Can I sue my ex husband for taking out a hard cash loan on my home the he can no longer pay?
The answer will depend on the facts involved, such as the terms of the divorce decree, the ownership of the home, whether a security interest was agreed to in the loan, and prior liens. Typically, the assets and debts of a couple are divided in a divorce and the property awarded only to one spouse is not allowed to be encumbered by the other spouse after the divorce.
If a house is used as collateral for a loan, the person agreeing to the security interest must have some ownership rights in the house. A security interest is by nature a consensual interest. It arises because the debtor has consented to its existence. But the consent must be manifested with respect to assets which the debtor has some right to control. A stranger cannot create a security interest in assets which the stranger does not own or appropriately control. Giving such a power to a stranger would interfere with the rights of the person entitled to control the property. The debtor must have some authority over the assets in order to create an interest in them.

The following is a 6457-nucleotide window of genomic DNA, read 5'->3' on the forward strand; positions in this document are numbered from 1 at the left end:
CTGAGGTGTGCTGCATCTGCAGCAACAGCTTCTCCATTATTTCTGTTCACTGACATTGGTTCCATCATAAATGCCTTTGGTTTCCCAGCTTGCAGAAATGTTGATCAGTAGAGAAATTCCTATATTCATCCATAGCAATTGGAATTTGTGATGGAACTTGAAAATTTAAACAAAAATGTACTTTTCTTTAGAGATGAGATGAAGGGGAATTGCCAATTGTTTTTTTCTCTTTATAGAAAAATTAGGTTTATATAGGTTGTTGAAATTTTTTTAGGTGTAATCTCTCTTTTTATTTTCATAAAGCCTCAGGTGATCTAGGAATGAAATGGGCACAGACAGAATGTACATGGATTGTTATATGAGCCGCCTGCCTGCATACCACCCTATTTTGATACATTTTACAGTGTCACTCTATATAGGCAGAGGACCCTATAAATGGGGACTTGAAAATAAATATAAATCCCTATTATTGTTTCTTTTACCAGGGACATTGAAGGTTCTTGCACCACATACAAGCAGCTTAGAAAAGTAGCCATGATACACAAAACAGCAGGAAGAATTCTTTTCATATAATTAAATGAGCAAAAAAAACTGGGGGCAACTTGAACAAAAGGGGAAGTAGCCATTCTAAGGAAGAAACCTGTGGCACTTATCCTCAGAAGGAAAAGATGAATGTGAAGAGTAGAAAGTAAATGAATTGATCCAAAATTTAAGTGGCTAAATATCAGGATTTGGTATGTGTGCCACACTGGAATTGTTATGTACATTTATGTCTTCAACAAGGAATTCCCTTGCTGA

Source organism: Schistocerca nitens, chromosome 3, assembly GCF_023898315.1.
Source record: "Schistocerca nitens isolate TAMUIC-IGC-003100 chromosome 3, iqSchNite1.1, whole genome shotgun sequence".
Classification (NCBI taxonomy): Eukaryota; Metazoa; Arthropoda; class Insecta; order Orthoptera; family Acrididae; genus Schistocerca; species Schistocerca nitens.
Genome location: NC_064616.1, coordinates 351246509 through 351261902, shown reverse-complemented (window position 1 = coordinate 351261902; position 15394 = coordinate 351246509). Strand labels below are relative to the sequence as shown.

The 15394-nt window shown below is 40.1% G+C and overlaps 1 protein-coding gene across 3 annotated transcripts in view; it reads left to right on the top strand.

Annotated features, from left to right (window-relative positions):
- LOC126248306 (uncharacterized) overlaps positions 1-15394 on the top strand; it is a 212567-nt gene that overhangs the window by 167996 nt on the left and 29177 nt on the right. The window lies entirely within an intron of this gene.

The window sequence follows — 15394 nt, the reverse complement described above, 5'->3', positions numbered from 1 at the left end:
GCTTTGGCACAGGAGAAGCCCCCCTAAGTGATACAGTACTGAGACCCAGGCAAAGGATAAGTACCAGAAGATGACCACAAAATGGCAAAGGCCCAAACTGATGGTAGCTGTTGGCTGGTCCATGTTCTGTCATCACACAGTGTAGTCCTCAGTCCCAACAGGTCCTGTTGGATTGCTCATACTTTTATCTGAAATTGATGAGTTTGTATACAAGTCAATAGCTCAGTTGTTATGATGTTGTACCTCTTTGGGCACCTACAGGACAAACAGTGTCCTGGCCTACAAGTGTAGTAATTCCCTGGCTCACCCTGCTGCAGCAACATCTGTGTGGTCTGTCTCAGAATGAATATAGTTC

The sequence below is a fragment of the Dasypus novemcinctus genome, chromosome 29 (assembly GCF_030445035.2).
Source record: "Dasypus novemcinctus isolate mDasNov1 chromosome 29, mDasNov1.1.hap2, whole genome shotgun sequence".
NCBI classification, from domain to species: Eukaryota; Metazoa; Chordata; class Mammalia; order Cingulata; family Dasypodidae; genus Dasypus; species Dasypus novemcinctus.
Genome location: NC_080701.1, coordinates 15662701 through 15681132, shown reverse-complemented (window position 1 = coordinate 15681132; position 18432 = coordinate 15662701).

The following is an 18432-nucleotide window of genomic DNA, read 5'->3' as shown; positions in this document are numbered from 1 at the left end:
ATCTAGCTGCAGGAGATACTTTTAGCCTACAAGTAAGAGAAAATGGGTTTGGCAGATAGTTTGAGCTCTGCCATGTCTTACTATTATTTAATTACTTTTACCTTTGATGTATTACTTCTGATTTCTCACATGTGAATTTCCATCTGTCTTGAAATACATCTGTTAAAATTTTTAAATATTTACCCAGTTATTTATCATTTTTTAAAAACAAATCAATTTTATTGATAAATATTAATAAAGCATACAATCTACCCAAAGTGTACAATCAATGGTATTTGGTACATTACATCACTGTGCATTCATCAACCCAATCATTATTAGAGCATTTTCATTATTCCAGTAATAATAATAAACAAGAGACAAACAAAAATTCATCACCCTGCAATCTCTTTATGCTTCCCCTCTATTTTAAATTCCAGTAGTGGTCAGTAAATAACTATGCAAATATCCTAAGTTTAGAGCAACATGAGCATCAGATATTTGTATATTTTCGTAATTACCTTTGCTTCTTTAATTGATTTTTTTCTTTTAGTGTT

Even if a valid security interest was created, it is possible the house already has a lien created by the mortgage lender which takes priority. A mortgage loan will typically create a lien on a home and if filed before another debtor, the mortgage lien will be entitled to be paid first before the remaining proceeds, if any, can be paid to junior creditors.